IT mightn’t be “the only Aga on the northside,” as its owner once humorously quipped, but the old range cooker midships here certainly helps anchor 35 Popes Quay to its past.
Likely to date to the late 1700s, this Cork city centre No 35 on the northside quays by St Mary’s Church and under Shandon Steeple is a bit of a surprise. In fact, it’s currently a treasure trove, home to urban and urbane magpie collector with a keen eye.
It was bought about 15 years ago, when urban gentrification and renewal started to gain a bit of traction.
Back then, the Shandon area was reckoned to be the next Montmartre, but the southern city’s cautious burghers are only slowly appreciating the conveniences of having every city amenity on your doorstep.
The last few years have seen a smart new Shandon Walk pedestrian bridge crossing over the River Lee’s north channel from the Coal Quay, now with its expensive paving almost complete and visually a huge improvement.
That new bridge leads directly to a red-brick-paved lane up to Shandon Steeple, Cork’s skyline icon.
No 35 Pope’s Quay is all about location, and views. Views outside to the river, quays, churches, steeples and bridges, and inside (despite the clutter) there’s quite long view to be taken as well. Duck around to the left of the entrance door and you can see the house going on, and on, and on, in almost four sections, stretching back perhaps 50’ from the front wall at ground level.
This extra depth has meant that No 35 has packed in up to 90 guests for house drinks parties (visitors say the ‘First Fridays’ can be legendary) and the dining section off the fairly swish kitchen can seat 12.
Estate agent Conor Smith of Kevin O’Sullivan Estates is seeking new owners for the eccentric No 35, and seeking offers around €265,000, for its three floors of accommodation, three bedrooms and three bathrooms, and a happy, higgledy-piggledy layout which – the owner insists – is a big improvement on the earlier layout of small rooms and corridors.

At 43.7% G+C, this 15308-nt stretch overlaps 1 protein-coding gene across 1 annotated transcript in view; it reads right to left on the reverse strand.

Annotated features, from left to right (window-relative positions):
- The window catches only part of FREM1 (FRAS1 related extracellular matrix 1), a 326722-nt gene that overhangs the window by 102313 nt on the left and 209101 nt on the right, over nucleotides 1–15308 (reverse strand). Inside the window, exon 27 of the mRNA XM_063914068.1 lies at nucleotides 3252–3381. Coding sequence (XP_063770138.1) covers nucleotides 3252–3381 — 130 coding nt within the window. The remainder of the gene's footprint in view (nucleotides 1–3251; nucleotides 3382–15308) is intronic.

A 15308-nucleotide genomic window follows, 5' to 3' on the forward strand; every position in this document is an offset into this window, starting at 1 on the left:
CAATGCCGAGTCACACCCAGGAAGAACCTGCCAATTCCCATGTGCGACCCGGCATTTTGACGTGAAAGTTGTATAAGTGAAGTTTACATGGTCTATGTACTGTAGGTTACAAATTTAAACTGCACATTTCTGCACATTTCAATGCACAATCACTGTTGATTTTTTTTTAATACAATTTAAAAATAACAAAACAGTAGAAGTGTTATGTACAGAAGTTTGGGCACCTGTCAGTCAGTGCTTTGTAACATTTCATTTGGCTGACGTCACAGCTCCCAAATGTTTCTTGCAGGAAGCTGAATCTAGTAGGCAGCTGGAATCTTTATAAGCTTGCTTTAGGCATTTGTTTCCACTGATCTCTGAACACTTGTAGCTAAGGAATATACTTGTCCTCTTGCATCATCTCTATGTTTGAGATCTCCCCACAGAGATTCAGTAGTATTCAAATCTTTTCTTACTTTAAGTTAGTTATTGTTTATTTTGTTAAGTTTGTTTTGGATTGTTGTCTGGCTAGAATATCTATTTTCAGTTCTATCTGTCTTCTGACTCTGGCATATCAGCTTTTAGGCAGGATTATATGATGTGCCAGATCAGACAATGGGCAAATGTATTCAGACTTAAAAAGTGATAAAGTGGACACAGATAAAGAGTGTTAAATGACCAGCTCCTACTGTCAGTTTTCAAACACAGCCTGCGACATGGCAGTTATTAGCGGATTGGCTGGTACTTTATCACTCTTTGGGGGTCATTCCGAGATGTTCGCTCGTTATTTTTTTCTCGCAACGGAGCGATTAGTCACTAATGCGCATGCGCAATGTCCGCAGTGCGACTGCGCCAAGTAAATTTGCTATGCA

So, the ground floor of this c 1,300 sq ft city home is, open plan (even if the evidence of the photos might suggest otherwise,) with reception rooms to the very front, and back. In the middle, the true hearth of the home, is a chef-friendly kitchen, with Aga (which also heats water), electric hob, granite worktops, and solid hardwood units. Those units, in a mix of oak and tanninised oak, were purpose made by Handmade Kitchens to match the quantity of dark, mostly mahogany, antique furniture on display here, such as the set of French dining tables.
The first floor is now a bedroom/study combined, with a dressing room, and en suite bathroom, with a rear lobby opening to a greened-in roof garden which catches random and evening sun. That roof garden, over the rear 17’ by 8’ family room, has steps down to a small compact courtyard garden, with water feature, overlooked by the family room itself, which has a feature Godin oil stove in a brick surround.
Though there’s oil central heating, there are fireplaces scattered about showing traces of earlier room layouts, and the main run of stairs has been reversed to make the spaces flow a bit more. This place is fairly choc-a-bloc – minimalism hasn’t managed to get a look in yet, though it might in its next ownership.
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